The Great Tradition states that the generation of the Son[17] and the procession of the Spirit reveal the relations that both Son and Spirit have with the Father. The Scriptures do not reveal information about those relations, only that they exist. The fact that all three members are consubstantial in the being of God indicates the unity of the Trinity. God is one in essence, or being, and all three share in that essence, or being. Thus, the words generation (referring to the Son) and procession (referring to the Spirit) indicate relation differentiations between the Trinity but do not refer to the essence, or being of God. This has been the position of the Great Tradition, and, hopefully, the modern Evangelical Church can reclaim it.


[1] Two prime examples are 1) A. Edward Siecienski, The Filioque: History of a Doctrinal Controversy (Oxford: Oxford University Press, 2010), 30. Siecienski states “that it does not appear exegetically sound to read John 15:26 as proof of the Spirit’s ‘eternal procession’ from the Father alone.” Siecienski has written an outstanding book but seems to oppose the interpretive mode of the Church Fathers. 2) George R. Beasley-Murray, John in Word Biblical Commentary Series (Nashville, TN: Thomas Nelson Publisher, 1999), 276. Murray writes, “the latter clause must be interpreted of the sending of the Spirit on mission to humankind, and not of the so-called ‘procession’ of the Spirit from the Father, as many Greek Fathers maintained, and as is represented in the historic creeds.” To be fair, these men accept the Nicene Creed, but they challenge the interpretive reading that produced the creed.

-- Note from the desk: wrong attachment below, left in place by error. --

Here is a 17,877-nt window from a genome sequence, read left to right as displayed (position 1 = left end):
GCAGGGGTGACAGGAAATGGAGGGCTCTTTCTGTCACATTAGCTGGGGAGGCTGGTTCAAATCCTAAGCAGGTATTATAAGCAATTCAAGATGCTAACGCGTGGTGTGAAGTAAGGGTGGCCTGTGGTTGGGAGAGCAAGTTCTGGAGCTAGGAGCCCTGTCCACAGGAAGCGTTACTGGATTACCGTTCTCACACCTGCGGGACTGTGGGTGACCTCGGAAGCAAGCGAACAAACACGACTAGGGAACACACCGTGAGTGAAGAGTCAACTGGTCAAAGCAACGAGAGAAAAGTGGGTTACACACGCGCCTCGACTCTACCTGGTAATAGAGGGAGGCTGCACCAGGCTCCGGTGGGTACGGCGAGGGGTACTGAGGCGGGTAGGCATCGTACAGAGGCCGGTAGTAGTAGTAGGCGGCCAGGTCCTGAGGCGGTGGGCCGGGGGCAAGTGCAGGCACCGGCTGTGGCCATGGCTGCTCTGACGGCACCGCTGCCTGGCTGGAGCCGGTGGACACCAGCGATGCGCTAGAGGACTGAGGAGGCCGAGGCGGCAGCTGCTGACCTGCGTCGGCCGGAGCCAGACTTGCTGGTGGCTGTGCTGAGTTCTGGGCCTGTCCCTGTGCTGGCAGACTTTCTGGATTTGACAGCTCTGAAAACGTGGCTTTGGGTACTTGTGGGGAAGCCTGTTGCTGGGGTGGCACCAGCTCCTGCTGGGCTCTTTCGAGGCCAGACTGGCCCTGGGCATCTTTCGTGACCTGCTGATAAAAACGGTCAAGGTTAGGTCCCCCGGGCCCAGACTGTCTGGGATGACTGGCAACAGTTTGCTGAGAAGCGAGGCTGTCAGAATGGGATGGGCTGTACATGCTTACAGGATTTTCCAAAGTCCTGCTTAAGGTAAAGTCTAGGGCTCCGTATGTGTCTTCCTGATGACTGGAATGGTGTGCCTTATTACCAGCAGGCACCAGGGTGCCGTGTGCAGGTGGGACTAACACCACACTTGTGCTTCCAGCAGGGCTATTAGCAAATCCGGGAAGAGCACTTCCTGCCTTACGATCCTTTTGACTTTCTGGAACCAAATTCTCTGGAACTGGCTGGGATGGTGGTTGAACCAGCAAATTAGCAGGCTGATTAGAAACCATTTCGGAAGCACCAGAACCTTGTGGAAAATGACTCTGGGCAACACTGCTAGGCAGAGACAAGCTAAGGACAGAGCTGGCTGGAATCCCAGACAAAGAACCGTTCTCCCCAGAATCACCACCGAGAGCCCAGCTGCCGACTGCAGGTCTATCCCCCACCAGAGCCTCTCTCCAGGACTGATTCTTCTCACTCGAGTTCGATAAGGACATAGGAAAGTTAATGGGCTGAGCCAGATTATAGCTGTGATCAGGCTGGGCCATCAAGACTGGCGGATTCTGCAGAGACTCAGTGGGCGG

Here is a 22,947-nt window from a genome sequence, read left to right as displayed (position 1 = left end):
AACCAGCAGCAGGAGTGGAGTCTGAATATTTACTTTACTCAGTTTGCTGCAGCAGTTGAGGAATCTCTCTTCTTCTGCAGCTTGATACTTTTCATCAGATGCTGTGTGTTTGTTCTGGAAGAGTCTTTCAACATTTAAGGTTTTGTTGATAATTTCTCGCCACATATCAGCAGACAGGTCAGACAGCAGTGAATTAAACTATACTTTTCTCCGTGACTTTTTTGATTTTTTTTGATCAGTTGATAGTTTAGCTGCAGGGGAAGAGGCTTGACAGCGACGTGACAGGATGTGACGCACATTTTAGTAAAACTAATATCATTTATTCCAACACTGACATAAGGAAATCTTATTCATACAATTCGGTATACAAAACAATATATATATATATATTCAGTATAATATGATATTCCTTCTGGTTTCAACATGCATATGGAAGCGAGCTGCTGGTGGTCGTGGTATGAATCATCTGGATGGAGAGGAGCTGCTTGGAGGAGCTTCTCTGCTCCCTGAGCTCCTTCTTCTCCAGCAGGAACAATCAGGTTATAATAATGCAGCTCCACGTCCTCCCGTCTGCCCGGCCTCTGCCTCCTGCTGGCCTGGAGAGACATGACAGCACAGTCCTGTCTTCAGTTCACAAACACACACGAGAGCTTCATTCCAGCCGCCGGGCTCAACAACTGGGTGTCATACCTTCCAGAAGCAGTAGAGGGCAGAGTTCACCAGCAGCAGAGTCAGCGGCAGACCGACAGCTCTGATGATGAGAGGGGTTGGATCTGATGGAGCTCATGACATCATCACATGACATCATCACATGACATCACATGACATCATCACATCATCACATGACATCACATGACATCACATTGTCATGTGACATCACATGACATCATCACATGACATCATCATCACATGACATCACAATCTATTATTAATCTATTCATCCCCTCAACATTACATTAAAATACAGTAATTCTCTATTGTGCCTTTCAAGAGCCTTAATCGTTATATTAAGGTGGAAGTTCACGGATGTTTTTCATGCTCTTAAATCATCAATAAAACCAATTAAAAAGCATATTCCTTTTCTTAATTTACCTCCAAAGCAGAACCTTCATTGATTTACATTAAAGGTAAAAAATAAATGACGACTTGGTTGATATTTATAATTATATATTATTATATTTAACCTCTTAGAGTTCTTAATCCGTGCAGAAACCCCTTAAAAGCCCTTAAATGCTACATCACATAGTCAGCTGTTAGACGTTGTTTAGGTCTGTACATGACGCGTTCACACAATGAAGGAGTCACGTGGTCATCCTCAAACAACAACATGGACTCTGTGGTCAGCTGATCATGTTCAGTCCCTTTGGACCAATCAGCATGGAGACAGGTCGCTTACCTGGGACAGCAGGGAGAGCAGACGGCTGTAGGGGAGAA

[2] By using the phrase “the Great Tradition,” I am referencing reading the Scriptures with a Christological emphasis, including both Old and New Testaments, and a Trinitarian platform. The Great Tradition was the traditional style of Scripture reading starting with the NT (including the OT) authors, continuing through the early Church Fathers and the Protestant Reformers. There were various nuances of interpretive skills required to navigate between the plain sense of meaning and the spiritual meaning, but the key was to read Scripture from a Christological motif.

[3] The paper assumes that the reader (audience) is familiar with the Nicene Council, which attempted to solve the Arian crisis of the early fourth century.

[4] The Council of Constantinople (381) dealt an ecumenical blow to Arianism via condemning the position by vote and by restating the official Nicene Creed. See Khaled Anatolios, Retrieving Nicaea: The Development and Meaning of Trinitarian Doctrine (Grand Rapids: Baker Publishing, 2011) 26-27. The somewhat redacted but restatement of the Nicene Creed declared Arianism as outside the boundaries of orthodox Christianity.